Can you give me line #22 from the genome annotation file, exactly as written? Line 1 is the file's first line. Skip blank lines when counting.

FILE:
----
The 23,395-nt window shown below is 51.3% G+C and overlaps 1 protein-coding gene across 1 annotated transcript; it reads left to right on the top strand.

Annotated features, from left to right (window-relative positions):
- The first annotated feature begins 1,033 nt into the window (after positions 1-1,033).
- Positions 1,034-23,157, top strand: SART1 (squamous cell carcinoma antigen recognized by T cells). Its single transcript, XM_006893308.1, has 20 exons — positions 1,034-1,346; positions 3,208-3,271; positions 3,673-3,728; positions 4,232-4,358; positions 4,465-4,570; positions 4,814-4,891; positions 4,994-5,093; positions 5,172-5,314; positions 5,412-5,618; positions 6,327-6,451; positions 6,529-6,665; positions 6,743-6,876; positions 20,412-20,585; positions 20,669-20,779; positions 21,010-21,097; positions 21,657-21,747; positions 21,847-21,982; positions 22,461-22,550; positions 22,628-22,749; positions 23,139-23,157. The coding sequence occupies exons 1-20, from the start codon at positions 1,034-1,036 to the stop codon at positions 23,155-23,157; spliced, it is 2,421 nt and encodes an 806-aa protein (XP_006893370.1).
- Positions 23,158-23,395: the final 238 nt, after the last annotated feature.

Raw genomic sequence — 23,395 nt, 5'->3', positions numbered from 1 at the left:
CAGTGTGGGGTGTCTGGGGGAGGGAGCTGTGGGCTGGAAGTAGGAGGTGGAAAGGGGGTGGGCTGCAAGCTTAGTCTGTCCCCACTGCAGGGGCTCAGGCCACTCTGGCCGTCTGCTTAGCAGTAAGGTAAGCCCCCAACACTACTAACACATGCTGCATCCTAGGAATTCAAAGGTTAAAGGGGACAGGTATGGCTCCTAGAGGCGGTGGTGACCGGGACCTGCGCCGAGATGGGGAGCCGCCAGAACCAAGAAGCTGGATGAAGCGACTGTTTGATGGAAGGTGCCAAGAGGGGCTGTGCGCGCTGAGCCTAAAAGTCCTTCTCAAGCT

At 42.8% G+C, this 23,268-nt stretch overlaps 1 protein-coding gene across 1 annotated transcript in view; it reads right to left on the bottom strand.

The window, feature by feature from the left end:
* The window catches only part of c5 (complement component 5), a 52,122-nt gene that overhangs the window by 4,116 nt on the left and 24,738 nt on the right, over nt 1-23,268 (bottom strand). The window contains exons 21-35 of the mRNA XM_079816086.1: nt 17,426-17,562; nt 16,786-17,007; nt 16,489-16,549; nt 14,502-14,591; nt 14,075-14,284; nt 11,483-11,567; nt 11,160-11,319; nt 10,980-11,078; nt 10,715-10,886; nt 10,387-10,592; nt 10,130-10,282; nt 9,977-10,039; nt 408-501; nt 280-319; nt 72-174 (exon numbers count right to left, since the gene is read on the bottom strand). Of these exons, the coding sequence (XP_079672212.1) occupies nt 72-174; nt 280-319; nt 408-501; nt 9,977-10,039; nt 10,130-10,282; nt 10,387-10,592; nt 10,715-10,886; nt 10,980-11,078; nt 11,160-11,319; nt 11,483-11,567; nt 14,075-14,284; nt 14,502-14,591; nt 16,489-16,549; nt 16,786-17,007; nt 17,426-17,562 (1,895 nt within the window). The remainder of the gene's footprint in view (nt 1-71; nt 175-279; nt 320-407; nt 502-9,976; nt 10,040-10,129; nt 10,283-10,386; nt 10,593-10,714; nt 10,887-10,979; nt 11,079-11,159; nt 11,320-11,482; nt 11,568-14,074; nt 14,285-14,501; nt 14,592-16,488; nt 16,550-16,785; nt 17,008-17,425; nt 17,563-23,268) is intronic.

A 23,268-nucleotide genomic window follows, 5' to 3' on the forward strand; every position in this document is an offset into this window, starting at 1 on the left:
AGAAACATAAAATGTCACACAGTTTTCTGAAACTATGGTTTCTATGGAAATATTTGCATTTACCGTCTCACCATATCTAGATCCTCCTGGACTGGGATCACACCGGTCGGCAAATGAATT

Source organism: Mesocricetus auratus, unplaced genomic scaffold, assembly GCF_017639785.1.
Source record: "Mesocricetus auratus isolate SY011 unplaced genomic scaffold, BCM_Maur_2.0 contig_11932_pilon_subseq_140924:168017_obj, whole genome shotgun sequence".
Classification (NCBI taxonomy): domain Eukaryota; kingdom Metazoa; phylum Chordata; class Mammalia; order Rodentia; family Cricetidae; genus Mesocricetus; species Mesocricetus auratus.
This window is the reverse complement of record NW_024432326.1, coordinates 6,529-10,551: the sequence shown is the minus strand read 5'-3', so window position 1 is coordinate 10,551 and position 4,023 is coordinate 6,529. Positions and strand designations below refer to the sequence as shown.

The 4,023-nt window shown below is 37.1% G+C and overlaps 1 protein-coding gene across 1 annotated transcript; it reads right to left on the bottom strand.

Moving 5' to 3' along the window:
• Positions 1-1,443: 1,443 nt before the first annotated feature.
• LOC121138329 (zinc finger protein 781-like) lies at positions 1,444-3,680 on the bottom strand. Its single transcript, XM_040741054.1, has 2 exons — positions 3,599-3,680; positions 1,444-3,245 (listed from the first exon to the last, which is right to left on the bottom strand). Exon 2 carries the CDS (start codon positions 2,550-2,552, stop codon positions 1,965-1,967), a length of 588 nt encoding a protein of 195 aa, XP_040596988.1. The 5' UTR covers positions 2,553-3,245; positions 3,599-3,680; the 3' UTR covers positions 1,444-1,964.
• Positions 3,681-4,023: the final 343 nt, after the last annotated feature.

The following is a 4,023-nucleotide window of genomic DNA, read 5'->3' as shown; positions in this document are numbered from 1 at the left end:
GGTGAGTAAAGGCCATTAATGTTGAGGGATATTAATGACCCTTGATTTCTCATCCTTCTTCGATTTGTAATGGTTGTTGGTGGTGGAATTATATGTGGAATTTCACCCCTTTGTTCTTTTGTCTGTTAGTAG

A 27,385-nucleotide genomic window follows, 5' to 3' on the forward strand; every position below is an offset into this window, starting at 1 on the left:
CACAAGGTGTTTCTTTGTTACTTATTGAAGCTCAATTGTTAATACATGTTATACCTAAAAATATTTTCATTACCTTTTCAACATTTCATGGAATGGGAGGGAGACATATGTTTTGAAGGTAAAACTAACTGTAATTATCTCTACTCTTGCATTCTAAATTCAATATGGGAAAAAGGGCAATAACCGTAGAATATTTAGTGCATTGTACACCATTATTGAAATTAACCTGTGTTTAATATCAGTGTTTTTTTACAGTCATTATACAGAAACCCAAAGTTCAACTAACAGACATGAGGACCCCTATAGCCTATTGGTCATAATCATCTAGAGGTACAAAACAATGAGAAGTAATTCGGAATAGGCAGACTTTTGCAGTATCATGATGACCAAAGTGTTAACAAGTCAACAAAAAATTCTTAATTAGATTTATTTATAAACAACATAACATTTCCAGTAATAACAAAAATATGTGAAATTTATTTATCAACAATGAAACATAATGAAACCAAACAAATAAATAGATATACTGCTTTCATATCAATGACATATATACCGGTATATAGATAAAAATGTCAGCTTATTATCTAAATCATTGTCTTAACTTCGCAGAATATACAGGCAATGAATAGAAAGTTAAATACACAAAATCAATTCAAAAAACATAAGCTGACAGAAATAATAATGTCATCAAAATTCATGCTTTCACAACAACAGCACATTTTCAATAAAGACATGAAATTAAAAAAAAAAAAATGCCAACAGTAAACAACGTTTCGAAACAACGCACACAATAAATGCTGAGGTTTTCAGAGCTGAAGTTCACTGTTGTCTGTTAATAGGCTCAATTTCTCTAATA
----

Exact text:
The following is a 4,023-nucleotide window of genomic DNA, read 5'->3' as shown; positions in this document are numbered from 1 at the left end: